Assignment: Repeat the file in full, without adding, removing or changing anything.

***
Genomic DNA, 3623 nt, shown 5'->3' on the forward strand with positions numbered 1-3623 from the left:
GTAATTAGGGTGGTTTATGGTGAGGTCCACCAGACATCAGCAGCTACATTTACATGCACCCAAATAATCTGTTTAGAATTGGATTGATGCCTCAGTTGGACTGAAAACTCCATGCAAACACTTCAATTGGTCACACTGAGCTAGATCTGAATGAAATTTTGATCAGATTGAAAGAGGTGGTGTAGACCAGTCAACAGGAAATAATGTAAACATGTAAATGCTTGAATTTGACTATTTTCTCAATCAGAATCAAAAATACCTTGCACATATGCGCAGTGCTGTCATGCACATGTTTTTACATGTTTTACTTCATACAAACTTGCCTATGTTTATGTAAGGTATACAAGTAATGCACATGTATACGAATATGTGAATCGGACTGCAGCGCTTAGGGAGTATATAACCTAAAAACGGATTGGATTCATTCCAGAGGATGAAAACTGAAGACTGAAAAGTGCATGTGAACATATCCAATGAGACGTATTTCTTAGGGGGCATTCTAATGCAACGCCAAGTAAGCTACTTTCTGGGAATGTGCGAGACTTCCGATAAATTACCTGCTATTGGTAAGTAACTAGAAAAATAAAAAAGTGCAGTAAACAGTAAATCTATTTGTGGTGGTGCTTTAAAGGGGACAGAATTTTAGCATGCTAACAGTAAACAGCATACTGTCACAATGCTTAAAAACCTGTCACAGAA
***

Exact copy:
Genomic DNA, 3623 nt, shown 5'->3' on the forward strand with positions numbered 1-3623 from the left:
GTAATTAGGGTGGTTTATGGTGAGGTCCACCAGACATCAGCAGCTACATTTACATGCACCCAAATAATCTGTTTAGAATTGGATTGATGCCTCAGTTGGACTGAAAACTCCATGCAAACACTTCAATTGGTCACACTGAGCTAGATCTGAATGAAATTTTGATCAGATTGAAAGAGGTGGTGTAGACCAGTCAACAGGAAATAATGTAAACATGTAAATGCTTGAATTTGACTATTTTCTCAATCAGAATCAAAAATACCTTGCACATATGCGCAGTGCTGTCATGCACATGTTTTTACATGTTTTACTTCATACAAACTTGCCTATGTTTATGTAAGGTATACAAGTAATGCACATGTATACGAATATGTGAATCGGACTGCAGCGCTTAGGGAGTATATAACCTAAAAACGGATTGGATTCATTCCAGAGGATGAAAACTGAAGACTGAAAAGTGCATGTGAACATATCCAATGAGACGTATTTCTTAGGGGGCATTCTAATGCAACGCCAAGTAAGCTACTTTCTGGGAATGTGCGAGACTTCCGATAAATTACCTGCTATTGGTAAGTAACTAGAAAAATAAAAAAGTGCAGTAAACAGTAAATCTATTTGTGGTGGTGCTTTAAAGGGGACAGAATTTTAGCATGCTAACAGTAAACAGCATACTGTCACAATGCTTAAAAACCTGTCACAGAA